CCTV’s Fleischmann announces retirement after leading station for nearly three decades
After 33 years at Cambridge Community Television, executive director Susan Fleischmann said she plans to step down in early 2021.
“This is not a pandemic-related decision; I have been considering this for a while,” Fleischmann said.
After arriving at the community cable station in 1988 as the second-in-charge access coordinator, Fleischmann rose to become executive director in 1993. She grew the three-channel station and rallied staff through a number of changes, including the addition of social media and other new technologies, and the challenge of finding a new home after losing space on Prospect Street in 2010. She was able to keep the offices and studios in Central Square, and oversaw a reopening on Massachusetts Avenue in 2011.
CCTV has brought home the Award for Excellence in Programming a dozen times from the Alliance for Community Media and got top awards in the Hometown Media Festival, Interlochen Film Festival, New England Video Festival, Boston Center for the Arts Youth Film Festival, MFA Youth Film Festival, WGBH Shorts Festival and the Annual Northeast Video Festival, the press release noted.
More recently Fleischmann cannily moved to expand CCTV’s funding base beyond fees from the cable company Comcast. The work looked prescient in 2018 when it became clear a Republican-dominated Federal Communications Commission wanted to let the decades-old franchise fees nationwide dwindle potentially down to zero. Now she’s helping guide the station through the coronavirus pandemic, and finding the staff response a source of pride.
“It will be hard to step away,” she said.
She planned to remain in the community and available to help, and said she looked “forward to a new leader who will build upon CCTV’s reputation as a collaborator and problem solver, a willing partner in meeting community need.”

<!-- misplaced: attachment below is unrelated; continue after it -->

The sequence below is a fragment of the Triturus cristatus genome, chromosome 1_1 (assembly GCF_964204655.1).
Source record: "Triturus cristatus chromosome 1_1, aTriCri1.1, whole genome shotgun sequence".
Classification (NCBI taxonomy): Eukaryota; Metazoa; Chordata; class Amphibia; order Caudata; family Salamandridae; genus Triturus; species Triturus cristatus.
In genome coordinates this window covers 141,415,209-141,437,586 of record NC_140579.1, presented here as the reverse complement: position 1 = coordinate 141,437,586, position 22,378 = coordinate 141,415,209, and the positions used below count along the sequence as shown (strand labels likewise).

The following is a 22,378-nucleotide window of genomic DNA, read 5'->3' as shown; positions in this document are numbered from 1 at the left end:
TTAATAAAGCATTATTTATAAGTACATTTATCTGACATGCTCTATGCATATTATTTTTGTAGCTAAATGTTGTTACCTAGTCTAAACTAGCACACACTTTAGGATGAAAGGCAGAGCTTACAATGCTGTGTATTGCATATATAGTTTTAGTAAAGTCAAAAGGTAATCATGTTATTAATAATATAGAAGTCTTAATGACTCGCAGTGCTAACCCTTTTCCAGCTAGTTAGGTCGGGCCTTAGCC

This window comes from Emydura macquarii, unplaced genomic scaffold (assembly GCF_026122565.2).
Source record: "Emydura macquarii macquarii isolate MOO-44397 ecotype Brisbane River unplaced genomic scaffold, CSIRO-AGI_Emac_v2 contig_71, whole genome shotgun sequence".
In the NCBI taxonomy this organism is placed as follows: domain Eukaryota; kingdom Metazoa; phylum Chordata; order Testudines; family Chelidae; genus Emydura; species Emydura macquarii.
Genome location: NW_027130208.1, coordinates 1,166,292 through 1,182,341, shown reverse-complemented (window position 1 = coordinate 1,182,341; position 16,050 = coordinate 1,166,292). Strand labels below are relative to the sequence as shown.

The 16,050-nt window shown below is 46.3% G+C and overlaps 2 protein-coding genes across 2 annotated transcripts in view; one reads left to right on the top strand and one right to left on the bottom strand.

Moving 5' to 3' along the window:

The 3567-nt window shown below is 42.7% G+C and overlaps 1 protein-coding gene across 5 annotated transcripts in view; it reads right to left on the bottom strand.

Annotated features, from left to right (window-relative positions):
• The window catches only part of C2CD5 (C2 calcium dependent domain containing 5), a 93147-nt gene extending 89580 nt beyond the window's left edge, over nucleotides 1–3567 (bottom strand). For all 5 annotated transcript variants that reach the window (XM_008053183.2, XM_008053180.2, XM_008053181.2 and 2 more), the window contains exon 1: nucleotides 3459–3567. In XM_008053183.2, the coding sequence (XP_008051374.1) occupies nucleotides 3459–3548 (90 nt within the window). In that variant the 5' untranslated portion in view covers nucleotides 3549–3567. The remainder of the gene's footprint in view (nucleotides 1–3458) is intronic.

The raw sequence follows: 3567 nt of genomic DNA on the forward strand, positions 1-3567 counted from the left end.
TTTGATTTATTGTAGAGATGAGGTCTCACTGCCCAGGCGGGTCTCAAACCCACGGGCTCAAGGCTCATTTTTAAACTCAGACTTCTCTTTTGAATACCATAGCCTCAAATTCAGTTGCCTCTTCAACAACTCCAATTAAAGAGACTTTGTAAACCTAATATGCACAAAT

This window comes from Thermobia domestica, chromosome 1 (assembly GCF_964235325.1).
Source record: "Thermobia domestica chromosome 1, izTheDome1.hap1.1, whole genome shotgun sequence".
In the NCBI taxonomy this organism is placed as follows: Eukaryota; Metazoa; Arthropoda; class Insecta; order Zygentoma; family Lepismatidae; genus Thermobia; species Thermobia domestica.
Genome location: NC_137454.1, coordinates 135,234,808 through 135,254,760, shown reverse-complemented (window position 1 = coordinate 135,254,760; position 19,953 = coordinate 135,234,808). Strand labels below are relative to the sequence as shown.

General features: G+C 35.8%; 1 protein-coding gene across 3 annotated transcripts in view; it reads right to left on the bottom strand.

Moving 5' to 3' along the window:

The board of directors at CCTV would begin a national search for a director in early August, according to a press release announcing the retirement.
Seeing Fleischmann leave will be a sad end to an era, said former station journalist Kristina Kehrer, one of the thousands of students and neighborhood members who came to the studios to learn how to do film and television. “Susan had a real gift” for inspiring new talent, Kehrer said. “My goal was always to impress Susan, and that made me work harder.”
In one of her more recent innovations, Fleischmann welcomed a podcast by two newly arrived members of the City Council, Sumbul Siddiqui and Alanna Mallon. The “Women Are Here” podcast launched in January 2018 – and one term and 75 episodes later, the councillors are now mayor and vice mayor.
Siddiqui, who recalled the executive director’s openness to the podcast concept, said Fleischmann’s tenure at the station was “remarkable.”
“CCTV’s just grown under her leadership. Her team has always, but especially during the pandemic, provided the city with such important information,” Siddiqui said. “The city will miss her, and I will miss her.”
In the press release, Fleischmann spoke about what the role at the channel and in the community meant to her:
“I have been so very fortunate and privileged to have a career that fulfills and satisfies so many parts of myself. I have been able to work in the city that I love, with people I respect and care for, doing social justice work that I consider so critical to our democracy and sense of community.
“During this very challenging time, at the nexus of a global pandemic, great social and political upheaval and grave economic insecurity, CCTV has proven itself a willing and capable partner, addressing our community’s hunger for local news and information, and connecting us to each other. It’s now time for new leadership. CCTV’s fantastic, innovative and energetic staff, led by a dedicated and committed board of directors, will ensure CCTV continues to nimbly respond to community need. I look forward to CCTV’s next phase and will continue to help in any way that I am needed.”
This post was updated Jan. 31, 2021, to note that Susan Fleischmann will have been with Cambridge Community Television for around 33 years at the time of her retirement.